Analysis of Aerosolized Particulates of Feedyards Located in the Southern High Plains of Texas
Abstract:The objective of this study was to quantify, size, and examine the composition of particulates found in ambient aerosolized dust of four large feedyards in the Southern High Plains. Ambient air samples (concentration of dust) were collected upwind (background) and downwind of the feedyards. Aerosolized particulate samples were collected using high volume sequential reference ambient air samplers, PM10 and PM2.5, laser strategic aerosol monitors, cyclone air samplers, and biological cascade impactors. Weather parameters were monitored at each feedyard. The overall (main effects and estimable interactions) statistical (P < 0.0001) general linear model statement (GLM) for PM10 data showed more concentration of dust (g/m3 of air) downwind than upwind and more concentration of dust in the summer than in the winter. PM2.5 concentrations of dust were comparable for 3 of 4 feedyards upwind and downwind, and PM2.5concentrations of dust were lower in the winter than in the summer. GLM (P < 0.0001) data for cascade impactor (all aerobic bacteria, Enterococcus spp, and fungi) mean respirable and non-respirable colony forming units (CFU) were 676 ± 74 CFU/m3, and 880 ± 119 CFU/m3, respectively. The PM10 geometric mean size (±GSD) of particles were analyzed in aerosols of the feedyards (range 1.782 ± 1.7 m to 2.02 ± 1.74m) and PM2.5 geometric mean size particles were determined (range 0.66 ± 1.76 m to 0.71 ± 1.71 m). Three of 4 feedyards were non-compliant for the Environmental Protection Agency (EPA) concentration standard (150 g/m3/24 h) for PM10 particles. This may be significant because excess dust may have a negative impact on respiratory disease.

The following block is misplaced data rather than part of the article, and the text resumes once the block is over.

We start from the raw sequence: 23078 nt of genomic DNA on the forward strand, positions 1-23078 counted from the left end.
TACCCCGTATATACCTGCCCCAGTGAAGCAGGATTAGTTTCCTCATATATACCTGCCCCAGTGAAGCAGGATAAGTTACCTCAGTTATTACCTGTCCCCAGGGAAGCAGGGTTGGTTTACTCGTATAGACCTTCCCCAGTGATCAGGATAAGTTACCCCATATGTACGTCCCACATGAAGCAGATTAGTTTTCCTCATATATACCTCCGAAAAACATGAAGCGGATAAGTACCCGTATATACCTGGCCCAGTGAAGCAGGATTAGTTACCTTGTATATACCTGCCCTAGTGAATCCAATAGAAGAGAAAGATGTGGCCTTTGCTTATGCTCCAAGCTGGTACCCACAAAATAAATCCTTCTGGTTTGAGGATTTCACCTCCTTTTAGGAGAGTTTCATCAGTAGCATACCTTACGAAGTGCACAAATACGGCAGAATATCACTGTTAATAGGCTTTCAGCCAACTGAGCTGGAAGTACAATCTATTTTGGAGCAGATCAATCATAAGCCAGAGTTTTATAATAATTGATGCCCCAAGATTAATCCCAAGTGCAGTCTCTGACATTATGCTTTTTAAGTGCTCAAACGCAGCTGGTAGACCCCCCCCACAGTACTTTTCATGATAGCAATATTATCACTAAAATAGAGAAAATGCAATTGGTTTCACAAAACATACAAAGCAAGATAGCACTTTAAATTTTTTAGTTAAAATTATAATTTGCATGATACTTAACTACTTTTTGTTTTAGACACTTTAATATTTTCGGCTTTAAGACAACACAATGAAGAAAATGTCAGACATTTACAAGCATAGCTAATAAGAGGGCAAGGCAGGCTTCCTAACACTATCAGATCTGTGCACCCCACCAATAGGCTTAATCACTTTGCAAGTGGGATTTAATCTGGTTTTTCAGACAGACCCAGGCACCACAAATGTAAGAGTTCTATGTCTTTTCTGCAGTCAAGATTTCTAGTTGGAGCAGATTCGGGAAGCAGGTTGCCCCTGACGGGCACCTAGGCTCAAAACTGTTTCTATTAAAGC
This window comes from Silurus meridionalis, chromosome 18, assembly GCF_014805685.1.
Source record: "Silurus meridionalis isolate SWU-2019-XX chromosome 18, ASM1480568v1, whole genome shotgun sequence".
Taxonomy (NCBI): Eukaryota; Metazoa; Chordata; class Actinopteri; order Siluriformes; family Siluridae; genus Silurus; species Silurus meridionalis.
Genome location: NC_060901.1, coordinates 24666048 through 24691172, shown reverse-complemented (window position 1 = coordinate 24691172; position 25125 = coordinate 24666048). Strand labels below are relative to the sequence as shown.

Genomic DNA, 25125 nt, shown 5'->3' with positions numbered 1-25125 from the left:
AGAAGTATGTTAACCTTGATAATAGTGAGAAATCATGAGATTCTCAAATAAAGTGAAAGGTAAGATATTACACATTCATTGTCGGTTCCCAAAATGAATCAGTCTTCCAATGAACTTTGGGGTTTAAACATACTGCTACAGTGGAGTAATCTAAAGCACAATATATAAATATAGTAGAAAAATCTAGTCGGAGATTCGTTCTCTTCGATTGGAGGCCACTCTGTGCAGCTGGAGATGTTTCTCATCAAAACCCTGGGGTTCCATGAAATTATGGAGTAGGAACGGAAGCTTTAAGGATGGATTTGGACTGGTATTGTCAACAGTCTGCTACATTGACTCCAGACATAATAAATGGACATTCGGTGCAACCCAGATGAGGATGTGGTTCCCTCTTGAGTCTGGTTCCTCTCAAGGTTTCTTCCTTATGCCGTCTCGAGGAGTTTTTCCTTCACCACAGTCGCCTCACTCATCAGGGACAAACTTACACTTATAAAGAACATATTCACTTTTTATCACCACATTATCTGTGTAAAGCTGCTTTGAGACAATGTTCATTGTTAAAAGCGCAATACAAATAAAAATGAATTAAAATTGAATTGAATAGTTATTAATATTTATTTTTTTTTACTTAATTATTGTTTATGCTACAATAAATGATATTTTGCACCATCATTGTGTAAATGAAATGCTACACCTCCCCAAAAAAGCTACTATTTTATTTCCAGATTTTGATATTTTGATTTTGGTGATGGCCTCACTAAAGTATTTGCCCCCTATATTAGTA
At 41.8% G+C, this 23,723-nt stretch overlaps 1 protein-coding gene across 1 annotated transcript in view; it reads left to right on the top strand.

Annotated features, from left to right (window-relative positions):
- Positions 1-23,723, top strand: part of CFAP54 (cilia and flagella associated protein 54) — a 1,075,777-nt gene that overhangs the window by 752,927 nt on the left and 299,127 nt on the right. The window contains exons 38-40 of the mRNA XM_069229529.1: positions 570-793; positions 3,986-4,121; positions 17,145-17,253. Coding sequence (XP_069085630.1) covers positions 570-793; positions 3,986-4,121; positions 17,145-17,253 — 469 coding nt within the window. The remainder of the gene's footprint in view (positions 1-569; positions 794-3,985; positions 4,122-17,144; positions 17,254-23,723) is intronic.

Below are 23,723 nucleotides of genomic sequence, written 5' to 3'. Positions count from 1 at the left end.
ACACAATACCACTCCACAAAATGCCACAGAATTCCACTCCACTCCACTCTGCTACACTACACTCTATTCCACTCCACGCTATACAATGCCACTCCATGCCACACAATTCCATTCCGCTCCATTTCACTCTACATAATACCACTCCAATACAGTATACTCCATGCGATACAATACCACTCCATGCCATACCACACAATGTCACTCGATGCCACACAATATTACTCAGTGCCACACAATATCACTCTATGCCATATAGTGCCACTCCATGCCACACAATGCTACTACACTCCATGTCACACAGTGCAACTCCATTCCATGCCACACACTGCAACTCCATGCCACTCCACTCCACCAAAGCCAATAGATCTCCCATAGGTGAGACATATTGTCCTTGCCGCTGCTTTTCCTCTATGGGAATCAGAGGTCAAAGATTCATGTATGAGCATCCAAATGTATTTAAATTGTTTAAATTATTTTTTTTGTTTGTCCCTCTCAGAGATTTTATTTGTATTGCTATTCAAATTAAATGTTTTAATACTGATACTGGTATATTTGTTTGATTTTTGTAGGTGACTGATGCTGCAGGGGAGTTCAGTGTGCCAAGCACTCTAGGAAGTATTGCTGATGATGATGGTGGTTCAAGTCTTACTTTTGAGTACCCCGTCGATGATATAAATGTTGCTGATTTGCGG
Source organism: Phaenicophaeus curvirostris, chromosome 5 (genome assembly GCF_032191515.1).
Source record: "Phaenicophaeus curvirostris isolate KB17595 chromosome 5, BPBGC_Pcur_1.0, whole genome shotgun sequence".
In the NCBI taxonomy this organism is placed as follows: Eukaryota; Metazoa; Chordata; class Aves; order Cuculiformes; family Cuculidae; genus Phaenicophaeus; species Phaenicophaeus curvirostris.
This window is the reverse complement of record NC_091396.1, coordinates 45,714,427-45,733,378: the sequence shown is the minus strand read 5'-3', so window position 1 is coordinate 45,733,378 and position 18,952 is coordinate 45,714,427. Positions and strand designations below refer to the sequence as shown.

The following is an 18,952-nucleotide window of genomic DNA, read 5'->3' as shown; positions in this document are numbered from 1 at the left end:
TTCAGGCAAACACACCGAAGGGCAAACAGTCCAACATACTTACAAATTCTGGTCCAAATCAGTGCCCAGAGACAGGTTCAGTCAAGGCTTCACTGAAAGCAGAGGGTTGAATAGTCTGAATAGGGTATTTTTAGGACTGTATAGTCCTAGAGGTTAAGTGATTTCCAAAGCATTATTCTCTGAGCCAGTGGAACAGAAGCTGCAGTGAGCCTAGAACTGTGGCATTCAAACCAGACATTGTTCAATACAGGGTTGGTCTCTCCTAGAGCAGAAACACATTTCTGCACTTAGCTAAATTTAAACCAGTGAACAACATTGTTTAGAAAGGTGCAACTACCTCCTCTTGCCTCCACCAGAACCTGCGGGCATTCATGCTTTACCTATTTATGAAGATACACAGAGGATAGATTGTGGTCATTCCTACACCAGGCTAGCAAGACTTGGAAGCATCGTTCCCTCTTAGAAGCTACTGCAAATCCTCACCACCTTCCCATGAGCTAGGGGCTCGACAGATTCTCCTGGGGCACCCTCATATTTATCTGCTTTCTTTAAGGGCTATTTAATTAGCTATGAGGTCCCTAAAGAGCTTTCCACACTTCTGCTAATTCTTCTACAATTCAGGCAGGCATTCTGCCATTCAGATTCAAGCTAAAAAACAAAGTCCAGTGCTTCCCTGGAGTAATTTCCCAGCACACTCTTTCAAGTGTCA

Document Type: Research Article
Affiliations: 1: United States Department of Agriculture, Agricultural Research Service, Conservation and Production Research Laboratory, Bushland, Texas, USA 2: Texas Tech University Health Sciences Center, Lubbock, Texas, USA
Publication date: 2007-05-01